The formation of a double bottom (a second drop to, but not below, a previous low) is a well-liked, positive indicator. This price support in the face of previous weakness shows that buyers are stepping in and offsetting sellers. This sign, in turn, can produce confidence that the previous decline is ending, thereby bringing sidelined investors back into the market.
Thursday’s sell-off has the look and timing of such a double bottom formation. While the day began with a large drop, it progressed reasonably orderly. More importantly, buyers were willing to participate at prices generally higher than last Monday’s and Wednesday’s low closes. As I previously described about Home Depot (HD), this action implies investors are beginning to rely more on company fundamentals and less on macro-fears. Prices have certainly been taken to levels that are normally viewed as very attractive.
The stock market backdrop
Here is how the S&P 500 Stock Index has performed this month to date. Note the mini-double bottom last week that set the important lows of the recent stock market drop. Now look at Thursday’s decline. The close was 2% above the lows of last week.
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This table shows how the Dow Jones Industrial Average is similarly positioned, along with the varying levels of the DJIA’s 30 stocks. Note that only three closed below last week’s low closes.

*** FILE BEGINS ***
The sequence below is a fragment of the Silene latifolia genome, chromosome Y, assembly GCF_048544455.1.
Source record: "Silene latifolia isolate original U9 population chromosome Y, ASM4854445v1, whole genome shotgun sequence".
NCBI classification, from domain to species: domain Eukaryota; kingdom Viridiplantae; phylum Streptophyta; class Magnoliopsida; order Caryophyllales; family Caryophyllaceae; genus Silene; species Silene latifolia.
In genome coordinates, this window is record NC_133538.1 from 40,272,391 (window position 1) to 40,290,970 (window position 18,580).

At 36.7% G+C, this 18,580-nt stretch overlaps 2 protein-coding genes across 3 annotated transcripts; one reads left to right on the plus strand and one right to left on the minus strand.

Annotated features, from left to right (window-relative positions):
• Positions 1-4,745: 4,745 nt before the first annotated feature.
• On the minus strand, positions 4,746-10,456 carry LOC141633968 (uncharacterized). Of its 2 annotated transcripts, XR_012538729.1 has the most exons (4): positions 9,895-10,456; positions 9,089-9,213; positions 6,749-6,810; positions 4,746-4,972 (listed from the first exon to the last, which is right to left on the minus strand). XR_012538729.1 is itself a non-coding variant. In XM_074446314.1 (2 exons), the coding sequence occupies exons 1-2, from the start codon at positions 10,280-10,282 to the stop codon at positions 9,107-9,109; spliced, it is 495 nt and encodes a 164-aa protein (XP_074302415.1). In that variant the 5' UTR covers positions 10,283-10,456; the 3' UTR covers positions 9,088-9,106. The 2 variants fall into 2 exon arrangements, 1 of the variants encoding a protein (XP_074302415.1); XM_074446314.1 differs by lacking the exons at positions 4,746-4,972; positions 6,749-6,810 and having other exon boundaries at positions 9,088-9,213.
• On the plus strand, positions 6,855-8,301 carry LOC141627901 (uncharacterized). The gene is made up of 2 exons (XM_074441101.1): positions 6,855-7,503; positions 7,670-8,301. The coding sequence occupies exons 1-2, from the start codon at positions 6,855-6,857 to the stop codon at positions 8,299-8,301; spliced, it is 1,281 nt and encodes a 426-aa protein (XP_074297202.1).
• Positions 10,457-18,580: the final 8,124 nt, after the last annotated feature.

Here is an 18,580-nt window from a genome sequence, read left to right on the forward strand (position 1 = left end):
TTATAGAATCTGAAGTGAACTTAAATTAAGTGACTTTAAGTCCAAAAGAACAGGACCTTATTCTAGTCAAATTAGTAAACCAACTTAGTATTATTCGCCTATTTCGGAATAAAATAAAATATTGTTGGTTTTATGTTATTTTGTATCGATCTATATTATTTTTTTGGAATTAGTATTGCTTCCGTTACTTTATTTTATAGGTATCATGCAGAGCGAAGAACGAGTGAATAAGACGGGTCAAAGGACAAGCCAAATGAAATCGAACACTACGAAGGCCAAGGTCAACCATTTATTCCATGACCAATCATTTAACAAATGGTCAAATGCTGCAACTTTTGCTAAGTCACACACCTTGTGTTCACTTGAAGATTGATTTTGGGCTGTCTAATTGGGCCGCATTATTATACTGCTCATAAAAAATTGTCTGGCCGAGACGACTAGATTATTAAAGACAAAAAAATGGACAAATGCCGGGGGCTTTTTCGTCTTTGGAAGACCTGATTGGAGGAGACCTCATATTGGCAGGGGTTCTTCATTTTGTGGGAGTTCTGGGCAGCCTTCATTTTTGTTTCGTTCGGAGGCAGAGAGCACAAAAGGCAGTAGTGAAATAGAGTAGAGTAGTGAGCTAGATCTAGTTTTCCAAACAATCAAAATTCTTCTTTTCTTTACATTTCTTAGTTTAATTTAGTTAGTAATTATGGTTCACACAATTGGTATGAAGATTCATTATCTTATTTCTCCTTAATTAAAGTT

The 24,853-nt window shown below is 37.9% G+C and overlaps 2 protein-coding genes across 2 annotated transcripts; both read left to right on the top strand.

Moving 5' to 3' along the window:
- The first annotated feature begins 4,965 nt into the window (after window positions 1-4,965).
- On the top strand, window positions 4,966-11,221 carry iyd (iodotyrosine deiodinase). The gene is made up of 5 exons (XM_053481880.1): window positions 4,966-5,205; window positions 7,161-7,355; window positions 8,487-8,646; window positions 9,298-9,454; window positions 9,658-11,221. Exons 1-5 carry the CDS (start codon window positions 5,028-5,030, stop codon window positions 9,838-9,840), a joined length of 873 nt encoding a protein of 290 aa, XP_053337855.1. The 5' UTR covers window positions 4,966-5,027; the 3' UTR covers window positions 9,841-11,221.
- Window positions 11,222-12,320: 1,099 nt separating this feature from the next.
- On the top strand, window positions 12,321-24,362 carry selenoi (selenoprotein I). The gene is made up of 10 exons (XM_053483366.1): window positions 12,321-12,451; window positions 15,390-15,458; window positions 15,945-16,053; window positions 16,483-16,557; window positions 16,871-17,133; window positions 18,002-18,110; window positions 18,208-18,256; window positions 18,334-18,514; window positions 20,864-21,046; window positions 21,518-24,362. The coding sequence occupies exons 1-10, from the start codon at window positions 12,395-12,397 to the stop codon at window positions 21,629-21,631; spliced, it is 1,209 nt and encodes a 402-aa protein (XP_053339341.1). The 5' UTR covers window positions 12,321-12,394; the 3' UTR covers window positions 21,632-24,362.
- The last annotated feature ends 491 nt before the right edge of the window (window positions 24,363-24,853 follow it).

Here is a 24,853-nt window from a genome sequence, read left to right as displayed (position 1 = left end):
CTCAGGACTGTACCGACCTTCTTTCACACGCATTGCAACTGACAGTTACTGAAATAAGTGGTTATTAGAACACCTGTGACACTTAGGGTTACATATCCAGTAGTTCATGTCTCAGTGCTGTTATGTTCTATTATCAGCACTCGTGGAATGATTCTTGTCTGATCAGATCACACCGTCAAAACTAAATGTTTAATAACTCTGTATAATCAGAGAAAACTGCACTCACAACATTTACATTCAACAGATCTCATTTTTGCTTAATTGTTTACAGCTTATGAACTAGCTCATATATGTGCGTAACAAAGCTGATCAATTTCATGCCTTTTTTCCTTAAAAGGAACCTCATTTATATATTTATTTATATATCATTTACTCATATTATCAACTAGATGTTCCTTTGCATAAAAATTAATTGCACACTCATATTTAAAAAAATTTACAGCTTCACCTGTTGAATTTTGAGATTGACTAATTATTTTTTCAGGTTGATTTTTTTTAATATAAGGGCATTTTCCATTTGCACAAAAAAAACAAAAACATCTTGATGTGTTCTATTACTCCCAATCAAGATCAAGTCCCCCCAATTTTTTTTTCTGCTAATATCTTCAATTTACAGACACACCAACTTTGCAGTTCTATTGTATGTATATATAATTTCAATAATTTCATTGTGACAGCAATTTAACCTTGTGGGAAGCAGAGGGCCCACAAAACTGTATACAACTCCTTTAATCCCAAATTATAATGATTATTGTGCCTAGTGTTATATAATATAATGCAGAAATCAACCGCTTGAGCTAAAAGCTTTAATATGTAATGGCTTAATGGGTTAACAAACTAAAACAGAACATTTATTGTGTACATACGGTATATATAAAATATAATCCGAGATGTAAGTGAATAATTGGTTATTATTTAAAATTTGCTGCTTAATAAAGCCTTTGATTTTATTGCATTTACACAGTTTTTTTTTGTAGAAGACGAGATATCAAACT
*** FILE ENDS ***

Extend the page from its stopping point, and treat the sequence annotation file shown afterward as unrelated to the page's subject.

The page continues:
We read that technology stocks are weak, and two of those negative DJIA stocks are tech: Hewlett-Packard (HPQ) and Intel (INTC). They aren’t the only ones, either. Amazon (AMZN) closed 5.8% below last week’s low close, and Google (GOOG) closed 7.5% below. However, Apple (AAPL) closed 3.6% above. Therefore, it could be that we are seeing differentiation at work, not a generalized underperformance. If so, that would be another indicator that investors are focusing more on fundamentals.
The bottom line
Double bottoms are always easily visible in hindsight, but are tricky to spot as they occur. However, they do have some common characteristics, and we are beginning to see some now.
What is the value of acting at the first sign of a double bottom? The move up can be dramatic – and fast. The risk? That selling once again overwhelms buying, driving would-be buyers back to the waiting room once again. However, with valuations being so good, the risk of making a poor long-term investment purchase has been reduced by the stock market’s latest drop.
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